President Jacob Zuma’s presidential site visit to the Westonaria Agri-Park was on Tuesday described as unholy by a community leader from the nearby Bekkersdal township, Thabang Wesi.
Speaking to The Citizen, Wesi said they only knew about Zuma’s visit to the area in the early hours of Tuesday, through a loudspeaker.
“He comes to an event at a place which is just a few kilometres from the township and does not even have the manners to come and talk to local residents,” Wesi said.
Bekkersdal was in recent years marred by violent protests with residents demanding that local mayor Nonkolizo Tundzi step down, accusing her of corruption and nepotism among other things.
Protesters at the time also threatened not to take part in the 2014 general elections, but they later decided otherwise following the intervention of now Gauteng premier David Makhura and SA Communist Party (SACP) provincial secretary Jacob Mamabolo.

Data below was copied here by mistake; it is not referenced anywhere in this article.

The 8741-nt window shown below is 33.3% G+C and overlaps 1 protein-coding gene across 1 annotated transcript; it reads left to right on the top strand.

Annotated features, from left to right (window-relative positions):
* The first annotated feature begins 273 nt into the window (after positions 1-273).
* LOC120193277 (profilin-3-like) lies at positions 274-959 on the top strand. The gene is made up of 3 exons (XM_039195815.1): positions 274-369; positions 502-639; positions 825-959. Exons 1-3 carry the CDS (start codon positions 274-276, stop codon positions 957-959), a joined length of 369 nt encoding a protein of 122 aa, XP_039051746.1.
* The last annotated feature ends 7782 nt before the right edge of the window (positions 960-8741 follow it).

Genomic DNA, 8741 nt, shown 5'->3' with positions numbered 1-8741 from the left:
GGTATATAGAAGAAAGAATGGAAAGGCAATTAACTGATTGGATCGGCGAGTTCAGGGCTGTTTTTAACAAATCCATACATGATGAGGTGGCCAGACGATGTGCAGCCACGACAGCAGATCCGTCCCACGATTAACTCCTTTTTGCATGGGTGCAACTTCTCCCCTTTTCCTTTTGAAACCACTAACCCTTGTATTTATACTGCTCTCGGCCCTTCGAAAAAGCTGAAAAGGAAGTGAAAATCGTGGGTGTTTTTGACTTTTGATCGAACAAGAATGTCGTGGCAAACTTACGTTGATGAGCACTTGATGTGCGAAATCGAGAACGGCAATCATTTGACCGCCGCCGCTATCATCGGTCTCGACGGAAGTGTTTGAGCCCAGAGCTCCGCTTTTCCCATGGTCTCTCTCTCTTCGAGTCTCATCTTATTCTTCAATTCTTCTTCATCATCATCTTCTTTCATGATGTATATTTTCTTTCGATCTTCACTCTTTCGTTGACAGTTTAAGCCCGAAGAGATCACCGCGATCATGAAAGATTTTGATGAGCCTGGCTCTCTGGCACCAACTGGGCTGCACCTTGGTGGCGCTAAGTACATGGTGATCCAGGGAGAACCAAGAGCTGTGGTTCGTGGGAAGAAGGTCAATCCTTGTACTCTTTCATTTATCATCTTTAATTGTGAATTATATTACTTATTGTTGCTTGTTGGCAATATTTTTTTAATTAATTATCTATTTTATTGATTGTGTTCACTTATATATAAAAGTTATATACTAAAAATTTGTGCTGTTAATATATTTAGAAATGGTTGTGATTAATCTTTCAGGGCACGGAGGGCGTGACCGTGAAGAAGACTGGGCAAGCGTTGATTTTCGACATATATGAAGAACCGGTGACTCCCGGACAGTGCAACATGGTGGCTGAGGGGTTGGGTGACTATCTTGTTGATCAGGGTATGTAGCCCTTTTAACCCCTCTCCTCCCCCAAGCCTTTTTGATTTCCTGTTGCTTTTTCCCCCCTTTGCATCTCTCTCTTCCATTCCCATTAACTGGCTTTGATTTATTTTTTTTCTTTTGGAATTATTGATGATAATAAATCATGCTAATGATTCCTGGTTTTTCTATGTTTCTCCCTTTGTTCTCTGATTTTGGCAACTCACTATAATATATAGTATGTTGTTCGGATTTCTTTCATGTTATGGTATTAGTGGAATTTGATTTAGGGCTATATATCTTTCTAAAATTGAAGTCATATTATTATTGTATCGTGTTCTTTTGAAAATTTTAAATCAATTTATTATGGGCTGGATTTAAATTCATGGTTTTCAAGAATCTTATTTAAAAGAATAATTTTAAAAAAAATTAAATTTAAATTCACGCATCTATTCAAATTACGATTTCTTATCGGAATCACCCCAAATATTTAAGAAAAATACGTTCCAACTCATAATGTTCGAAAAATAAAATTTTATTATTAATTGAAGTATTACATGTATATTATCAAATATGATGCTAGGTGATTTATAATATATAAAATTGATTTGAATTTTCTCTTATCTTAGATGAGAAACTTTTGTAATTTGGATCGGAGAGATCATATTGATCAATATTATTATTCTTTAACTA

At Tuesday’s presidential visit to the Agri-Park, the Gauteng premier was represented by finance MEC Barbara Creecy.
According to Wesi, Zuma has never been to Bekkersdal since the protests, stressing that even if they were told months in advance about the President’s planned visit, they were not going to entertain him.
“It also appears that Zuma is trying to work on the nerves of the Gauteng ANC leadership who would have informed us earlier if they knew about the president’s planned site visit.
“Zuma was just here to make a political statement and take advantage of poor people … when did he start working night shift? We only heard through loud speakers in the wee hours of the morning that he was coming,” Wesi said.
At the visit Tuesday, Zuma received a warm welcome from locals, some of whom came from nearby areas such as Toekomsrus and Simunye.
Many ANC supporters were also dressed in party T-shirts with Zuma’s face on the front.
Before the president entered the marquee, the programme director told residents to shout the name Zuma 10 times as soon as he (president) walked in.
Some shouted and sang songs praising Zuma, while others sat down.